Saturday, January 12, 2008

Clintons Accused of Degrading Barack Obama and Martin Luther King

Hillary Clinton has drawn a tremendous amount of criticism for remarks she recently made about the legacy of Dr. Martin Luther King, Jr. During an interview on Fox News, a network that has been frozen out by Senator Barack Obama, Clinton was accused of giving President Lyndon B. Johnson more credit for advancing Civil Rights than Martin Luther King, Jr.

“I would point to the fact that Dr. King's dream began to be realized when President Lyndon Johnson passed the Civil Rights Act of 1964, when he was able to get through Congress something that President Kennedy was hopeful to do, the president before had not even tried, but it took a president to get it done,” she said, in response to a question about how her dismissive attitude toward Obama’s “false hopes” would have applied to the civil rights movement. “That dream became a reality, the power of that dream became real in peoples lives because we had a president who said we are going to do it, and actually got it accomplished.”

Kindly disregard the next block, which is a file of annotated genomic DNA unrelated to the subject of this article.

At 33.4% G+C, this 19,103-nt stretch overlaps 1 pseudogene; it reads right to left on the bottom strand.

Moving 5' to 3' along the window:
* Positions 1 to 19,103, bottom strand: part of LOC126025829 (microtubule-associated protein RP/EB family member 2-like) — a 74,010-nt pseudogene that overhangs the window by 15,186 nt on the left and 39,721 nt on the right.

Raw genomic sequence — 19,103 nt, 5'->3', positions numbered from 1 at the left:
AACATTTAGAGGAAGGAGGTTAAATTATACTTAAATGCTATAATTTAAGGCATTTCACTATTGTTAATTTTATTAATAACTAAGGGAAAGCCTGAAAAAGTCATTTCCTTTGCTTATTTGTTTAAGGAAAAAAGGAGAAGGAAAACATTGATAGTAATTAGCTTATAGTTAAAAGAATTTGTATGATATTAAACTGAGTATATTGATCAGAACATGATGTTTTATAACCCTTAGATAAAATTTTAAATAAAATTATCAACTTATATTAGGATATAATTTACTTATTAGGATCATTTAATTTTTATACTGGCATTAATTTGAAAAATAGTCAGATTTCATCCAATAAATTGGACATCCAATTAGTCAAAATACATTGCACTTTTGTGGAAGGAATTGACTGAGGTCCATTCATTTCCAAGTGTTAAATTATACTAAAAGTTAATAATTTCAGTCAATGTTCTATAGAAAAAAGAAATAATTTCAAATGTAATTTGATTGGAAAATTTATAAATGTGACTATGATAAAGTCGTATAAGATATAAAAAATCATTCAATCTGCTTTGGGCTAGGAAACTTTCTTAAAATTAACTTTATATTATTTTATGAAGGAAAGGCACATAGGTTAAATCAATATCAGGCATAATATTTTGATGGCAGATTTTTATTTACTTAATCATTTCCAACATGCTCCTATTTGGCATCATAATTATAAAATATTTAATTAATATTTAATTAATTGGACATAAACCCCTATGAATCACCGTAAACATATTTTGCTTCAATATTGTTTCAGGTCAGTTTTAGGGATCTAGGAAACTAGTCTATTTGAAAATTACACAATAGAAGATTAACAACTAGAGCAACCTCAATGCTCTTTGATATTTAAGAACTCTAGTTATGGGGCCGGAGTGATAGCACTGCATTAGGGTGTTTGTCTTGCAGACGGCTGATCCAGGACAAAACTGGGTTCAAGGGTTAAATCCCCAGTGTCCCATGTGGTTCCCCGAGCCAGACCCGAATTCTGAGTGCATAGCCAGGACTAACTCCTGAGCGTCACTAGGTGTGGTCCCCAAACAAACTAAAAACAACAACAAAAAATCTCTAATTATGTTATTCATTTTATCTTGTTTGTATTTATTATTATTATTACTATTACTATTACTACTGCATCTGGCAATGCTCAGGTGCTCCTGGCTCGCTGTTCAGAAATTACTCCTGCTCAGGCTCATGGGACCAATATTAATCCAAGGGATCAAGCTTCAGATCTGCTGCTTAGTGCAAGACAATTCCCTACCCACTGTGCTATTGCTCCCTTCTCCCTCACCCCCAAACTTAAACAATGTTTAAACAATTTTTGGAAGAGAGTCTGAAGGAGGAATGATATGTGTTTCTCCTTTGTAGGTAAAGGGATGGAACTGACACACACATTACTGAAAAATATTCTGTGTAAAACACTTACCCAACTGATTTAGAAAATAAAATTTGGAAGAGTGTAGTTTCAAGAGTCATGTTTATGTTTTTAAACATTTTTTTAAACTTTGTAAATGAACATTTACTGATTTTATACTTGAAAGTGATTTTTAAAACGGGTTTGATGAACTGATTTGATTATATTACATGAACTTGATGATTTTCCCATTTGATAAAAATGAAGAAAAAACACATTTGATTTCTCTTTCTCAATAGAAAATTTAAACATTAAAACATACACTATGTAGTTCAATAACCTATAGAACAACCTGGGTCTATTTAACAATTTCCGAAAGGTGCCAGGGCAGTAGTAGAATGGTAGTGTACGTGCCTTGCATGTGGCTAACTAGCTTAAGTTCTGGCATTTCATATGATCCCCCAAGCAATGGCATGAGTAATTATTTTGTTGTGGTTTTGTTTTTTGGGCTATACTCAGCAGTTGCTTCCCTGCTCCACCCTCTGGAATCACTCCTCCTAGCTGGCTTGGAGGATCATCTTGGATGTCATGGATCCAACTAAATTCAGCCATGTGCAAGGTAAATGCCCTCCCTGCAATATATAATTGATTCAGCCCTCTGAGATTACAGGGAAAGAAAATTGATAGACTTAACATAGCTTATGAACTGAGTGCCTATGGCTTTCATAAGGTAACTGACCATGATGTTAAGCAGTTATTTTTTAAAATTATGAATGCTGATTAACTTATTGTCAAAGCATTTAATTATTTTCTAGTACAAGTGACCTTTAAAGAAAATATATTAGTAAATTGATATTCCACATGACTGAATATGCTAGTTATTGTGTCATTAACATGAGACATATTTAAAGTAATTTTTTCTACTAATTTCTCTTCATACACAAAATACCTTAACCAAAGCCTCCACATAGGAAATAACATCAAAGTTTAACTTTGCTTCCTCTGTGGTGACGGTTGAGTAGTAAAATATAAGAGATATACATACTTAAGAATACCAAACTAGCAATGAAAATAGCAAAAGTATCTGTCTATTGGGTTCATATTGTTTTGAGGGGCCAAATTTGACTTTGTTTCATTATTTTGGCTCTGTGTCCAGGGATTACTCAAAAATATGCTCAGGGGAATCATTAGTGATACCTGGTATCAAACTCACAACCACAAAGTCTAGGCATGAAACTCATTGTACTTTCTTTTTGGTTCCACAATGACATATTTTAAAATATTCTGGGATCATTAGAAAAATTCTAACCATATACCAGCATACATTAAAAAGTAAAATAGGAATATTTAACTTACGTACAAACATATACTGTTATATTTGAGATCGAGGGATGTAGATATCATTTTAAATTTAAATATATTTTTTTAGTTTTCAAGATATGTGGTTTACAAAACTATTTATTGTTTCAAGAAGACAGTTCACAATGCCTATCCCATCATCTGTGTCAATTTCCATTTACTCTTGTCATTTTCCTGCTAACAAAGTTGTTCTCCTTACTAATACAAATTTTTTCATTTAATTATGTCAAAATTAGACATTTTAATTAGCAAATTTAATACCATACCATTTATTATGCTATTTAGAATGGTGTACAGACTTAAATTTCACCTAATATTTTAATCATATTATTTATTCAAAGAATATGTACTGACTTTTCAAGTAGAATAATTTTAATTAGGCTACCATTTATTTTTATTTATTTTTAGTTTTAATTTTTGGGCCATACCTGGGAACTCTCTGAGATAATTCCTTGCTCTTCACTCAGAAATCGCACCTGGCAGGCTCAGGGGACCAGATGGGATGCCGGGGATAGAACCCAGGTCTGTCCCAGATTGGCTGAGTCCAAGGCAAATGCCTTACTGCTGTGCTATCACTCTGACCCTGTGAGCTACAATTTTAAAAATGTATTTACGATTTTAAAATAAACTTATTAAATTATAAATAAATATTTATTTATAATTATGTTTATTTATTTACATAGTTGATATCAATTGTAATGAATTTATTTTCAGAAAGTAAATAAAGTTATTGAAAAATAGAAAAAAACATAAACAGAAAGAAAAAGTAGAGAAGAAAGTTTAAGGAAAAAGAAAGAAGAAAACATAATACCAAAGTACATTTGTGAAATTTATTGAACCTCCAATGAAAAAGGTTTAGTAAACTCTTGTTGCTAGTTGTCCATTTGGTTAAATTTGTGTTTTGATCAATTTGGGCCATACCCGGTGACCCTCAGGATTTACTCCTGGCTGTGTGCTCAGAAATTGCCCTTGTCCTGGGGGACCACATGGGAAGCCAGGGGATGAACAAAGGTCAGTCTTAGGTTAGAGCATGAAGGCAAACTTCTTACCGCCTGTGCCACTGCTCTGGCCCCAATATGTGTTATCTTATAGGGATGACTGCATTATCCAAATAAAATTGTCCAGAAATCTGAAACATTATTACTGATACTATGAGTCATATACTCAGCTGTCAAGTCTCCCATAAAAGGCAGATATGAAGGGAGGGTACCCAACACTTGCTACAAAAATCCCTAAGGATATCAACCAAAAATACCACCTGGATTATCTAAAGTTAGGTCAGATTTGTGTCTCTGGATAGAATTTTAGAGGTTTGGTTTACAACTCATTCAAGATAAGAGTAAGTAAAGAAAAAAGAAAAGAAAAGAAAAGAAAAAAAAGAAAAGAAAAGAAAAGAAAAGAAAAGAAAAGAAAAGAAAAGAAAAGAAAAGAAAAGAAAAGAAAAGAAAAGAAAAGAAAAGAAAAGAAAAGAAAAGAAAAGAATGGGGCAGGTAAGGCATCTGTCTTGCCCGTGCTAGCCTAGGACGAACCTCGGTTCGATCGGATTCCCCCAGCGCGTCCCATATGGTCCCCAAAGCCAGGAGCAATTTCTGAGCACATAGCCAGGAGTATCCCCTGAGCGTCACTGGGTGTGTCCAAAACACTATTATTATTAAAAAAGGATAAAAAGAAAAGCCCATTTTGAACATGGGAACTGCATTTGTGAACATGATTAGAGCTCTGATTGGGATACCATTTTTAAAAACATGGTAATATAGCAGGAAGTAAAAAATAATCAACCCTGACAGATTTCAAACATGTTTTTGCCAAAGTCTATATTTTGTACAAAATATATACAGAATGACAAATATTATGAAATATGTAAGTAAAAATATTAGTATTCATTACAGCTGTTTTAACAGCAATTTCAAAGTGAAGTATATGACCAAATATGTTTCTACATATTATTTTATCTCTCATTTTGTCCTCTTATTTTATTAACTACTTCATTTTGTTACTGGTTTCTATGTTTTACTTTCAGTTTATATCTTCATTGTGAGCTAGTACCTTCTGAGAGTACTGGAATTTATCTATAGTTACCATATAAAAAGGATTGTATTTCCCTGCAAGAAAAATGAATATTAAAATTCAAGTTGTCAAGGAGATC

Clinton's statements were a double-whammy to comments made by her husband, Bill Clinton. Mr. Clinton referred to the Obama campaign as "The biggest fairytale I've ever seen."

Many have considered the comments by the Clintons to be degrading and reflective of the fact that the Clintons feel that black people cannot have their dreams realized without the permission of white leaders.

Rep. Jim Clyburn, the most powerful black congressional leader in America, issued a statment expressing his disappointment with Sen. Clinton's words. Also, Donna Brazile, a prominent Democratic strategist, also expressed disappointment.

"For him to go after Obama using 'fairy tale', calling him a kid, is an insult," she said. "As an African-American, I find his words and his tone very depressing."

The Clintons have been working overtime to engage in damage control, doing radio interviews, including one with Rev. Al Sharpton. But the damage appears to be done, as many have begun to question the Clinton commitment to African-Amercans.

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